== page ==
Conversations about race and racism can be very difficult. Often enough, talk about race is avoided in the public sphere altogether. Comments such as “Children do not see race, so why bring it up?” and ” I don’t see race, I see people” are commonly heard. Colorblindness is seen as “camouflaged racism” in a socio-political context, says activist and educator Angela Davis.
In her book Race-ing Moral Formation: African American Perspectives on Care and Justice, scholar Vanessa Siddle Walker implies that “social “colorblindness” is parasitic on racism and that it is only in a racist society that pretending not to see race could be constructed as a virtuous act.” (2006) The impact of colorblindness on privileged members of society has been enormously detrimental, not just to the development of an authentic self, but also in the nation’s dealing with the legacy of racism. In order to practice true democracy, we must critically talk about racism and challenge the hegemonic norms of “whiteness”. We must hold these conversations in as many social venues as possible, as well.
Holding on to the mindset of “colorblindness” closes the door to citizens fully actualizing a just society for all children and future generations. The point is, that all children see race (even isolated white children) and they are affected by the conflicting messages they receive from the adults who care for them and the world at large. Messages that hinder both social and emotion development. (Derman-Sparks & Ramsey, 2006) Both black and white children internalize the racist and supremacist imagery prevalent in society, giving them a false sense of inferiority/superiority in which they judge themselves as well as others. Unchecked, internalized superiority, presents itself in adults as aversive racism. (Tatum, 1995; Derman-Sparks, 2001)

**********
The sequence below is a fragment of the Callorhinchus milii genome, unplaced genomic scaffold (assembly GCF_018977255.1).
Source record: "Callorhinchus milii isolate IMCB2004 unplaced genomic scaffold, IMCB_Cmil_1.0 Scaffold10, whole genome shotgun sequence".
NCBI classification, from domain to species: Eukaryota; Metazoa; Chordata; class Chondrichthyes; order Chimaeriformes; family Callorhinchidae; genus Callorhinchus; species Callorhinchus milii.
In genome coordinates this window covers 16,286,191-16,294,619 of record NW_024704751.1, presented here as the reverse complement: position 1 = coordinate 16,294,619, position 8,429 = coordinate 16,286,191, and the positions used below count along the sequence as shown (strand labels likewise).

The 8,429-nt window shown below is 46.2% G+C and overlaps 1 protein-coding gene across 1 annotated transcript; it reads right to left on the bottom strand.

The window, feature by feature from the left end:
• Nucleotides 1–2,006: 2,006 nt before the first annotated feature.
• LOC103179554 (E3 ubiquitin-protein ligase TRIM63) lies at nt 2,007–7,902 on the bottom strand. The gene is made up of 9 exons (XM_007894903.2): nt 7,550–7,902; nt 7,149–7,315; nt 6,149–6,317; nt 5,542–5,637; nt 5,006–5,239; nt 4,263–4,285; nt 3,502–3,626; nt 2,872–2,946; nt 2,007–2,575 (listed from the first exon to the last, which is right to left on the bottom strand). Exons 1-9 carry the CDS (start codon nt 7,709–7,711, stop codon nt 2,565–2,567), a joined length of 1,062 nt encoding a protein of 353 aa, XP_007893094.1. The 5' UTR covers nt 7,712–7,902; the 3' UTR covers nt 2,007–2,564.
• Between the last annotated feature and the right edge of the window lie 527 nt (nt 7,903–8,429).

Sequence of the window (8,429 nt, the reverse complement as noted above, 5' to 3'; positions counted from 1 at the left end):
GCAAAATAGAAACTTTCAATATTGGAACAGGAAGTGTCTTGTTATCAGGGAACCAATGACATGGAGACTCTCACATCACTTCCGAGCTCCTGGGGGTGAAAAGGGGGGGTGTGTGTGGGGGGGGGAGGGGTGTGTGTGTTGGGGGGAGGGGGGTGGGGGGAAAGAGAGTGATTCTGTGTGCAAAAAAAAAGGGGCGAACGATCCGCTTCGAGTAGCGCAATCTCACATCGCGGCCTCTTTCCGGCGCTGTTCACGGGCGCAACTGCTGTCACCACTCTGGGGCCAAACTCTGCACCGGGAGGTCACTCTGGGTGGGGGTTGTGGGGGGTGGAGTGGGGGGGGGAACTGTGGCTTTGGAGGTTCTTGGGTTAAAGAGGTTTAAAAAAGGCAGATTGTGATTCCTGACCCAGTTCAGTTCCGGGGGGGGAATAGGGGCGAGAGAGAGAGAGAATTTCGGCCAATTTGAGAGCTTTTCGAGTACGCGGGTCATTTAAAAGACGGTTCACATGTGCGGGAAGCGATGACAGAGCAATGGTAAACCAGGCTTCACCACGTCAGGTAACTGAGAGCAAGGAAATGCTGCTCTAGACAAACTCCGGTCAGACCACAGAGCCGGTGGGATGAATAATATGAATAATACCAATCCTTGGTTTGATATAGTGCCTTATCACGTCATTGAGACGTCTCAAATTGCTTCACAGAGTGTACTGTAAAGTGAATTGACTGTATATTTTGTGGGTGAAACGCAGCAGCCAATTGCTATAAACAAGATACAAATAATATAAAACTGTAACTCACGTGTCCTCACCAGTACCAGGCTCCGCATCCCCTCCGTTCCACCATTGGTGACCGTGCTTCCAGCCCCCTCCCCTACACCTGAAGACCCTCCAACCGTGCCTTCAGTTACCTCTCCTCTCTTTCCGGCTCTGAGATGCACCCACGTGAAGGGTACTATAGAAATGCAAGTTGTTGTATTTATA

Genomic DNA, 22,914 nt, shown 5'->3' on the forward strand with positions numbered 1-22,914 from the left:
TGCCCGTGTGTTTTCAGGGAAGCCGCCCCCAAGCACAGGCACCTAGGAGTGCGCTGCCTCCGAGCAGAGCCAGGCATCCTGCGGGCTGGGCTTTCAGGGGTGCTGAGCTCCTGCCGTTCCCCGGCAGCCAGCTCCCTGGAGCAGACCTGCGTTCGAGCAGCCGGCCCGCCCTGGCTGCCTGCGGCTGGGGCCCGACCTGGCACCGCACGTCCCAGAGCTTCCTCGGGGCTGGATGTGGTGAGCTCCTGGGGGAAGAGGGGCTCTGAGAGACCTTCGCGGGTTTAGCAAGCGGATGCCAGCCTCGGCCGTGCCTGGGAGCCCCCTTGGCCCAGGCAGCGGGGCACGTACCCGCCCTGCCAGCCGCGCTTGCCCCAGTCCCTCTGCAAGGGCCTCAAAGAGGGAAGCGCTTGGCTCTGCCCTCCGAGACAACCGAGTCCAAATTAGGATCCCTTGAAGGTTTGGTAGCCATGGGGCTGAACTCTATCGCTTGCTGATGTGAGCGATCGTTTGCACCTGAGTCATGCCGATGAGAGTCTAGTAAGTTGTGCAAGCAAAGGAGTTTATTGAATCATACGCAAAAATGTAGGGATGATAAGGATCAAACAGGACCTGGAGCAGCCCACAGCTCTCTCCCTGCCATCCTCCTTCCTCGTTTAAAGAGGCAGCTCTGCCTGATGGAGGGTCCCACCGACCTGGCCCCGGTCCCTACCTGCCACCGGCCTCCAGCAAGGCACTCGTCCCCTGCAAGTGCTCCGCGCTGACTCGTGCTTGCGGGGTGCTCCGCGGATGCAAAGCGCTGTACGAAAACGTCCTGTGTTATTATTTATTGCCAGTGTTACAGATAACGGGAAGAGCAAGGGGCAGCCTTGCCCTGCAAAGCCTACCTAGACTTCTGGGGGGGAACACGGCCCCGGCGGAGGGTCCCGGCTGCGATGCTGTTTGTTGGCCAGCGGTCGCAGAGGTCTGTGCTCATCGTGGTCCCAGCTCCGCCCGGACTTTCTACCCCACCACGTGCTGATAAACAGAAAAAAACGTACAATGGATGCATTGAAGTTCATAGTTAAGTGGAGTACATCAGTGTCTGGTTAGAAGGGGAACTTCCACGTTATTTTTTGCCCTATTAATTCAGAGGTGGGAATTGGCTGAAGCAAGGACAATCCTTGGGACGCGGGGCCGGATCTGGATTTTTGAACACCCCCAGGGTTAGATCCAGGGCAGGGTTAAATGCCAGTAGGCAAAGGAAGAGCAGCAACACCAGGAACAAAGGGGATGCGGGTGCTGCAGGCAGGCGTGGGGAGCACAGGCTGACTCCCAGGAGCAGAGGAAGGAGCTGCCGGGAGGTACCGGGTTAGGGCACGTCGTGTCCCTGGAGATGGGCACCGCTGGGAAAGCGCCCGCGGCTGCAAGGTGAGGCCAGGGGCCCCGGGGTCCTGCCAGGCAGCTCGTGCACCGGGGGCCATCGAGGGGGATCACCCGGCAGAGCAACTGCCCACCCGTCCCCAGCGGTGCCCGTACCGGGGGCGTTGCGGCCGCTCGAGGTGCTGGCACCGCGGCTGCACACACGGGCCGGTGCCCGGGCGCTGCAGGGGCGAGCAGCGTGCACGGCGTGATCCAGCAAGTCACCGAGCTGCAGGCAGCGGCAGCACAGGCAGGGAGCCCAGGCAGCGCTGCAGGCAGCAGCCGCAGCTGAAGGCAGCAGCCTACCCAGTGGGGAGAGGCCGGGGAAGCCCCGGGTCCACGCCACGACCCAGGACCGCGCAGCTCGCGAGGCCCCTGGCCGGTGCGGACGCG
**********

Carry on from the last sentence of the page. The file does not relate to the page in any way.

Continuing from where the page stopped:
“In a racist society, black children cannot be protected indefinitely from the knowledge of racism. Yet white children, because they are not on the receiving end of racism, may remain more or less blind to it.” (Walker, 2004) Colortalk recognizes that “a persons’ color is not only a significant dimension of her or his experience, but of identity as well.” (Walker, 2004)
In order to overcome the silence that colorblindness burdens us with we must engage at each and every teachable moment in colortalk. Inviting all children and adults into the province of “colortalk” will benefit them in developing healthy attitudes and behaviors towards difference and themselves.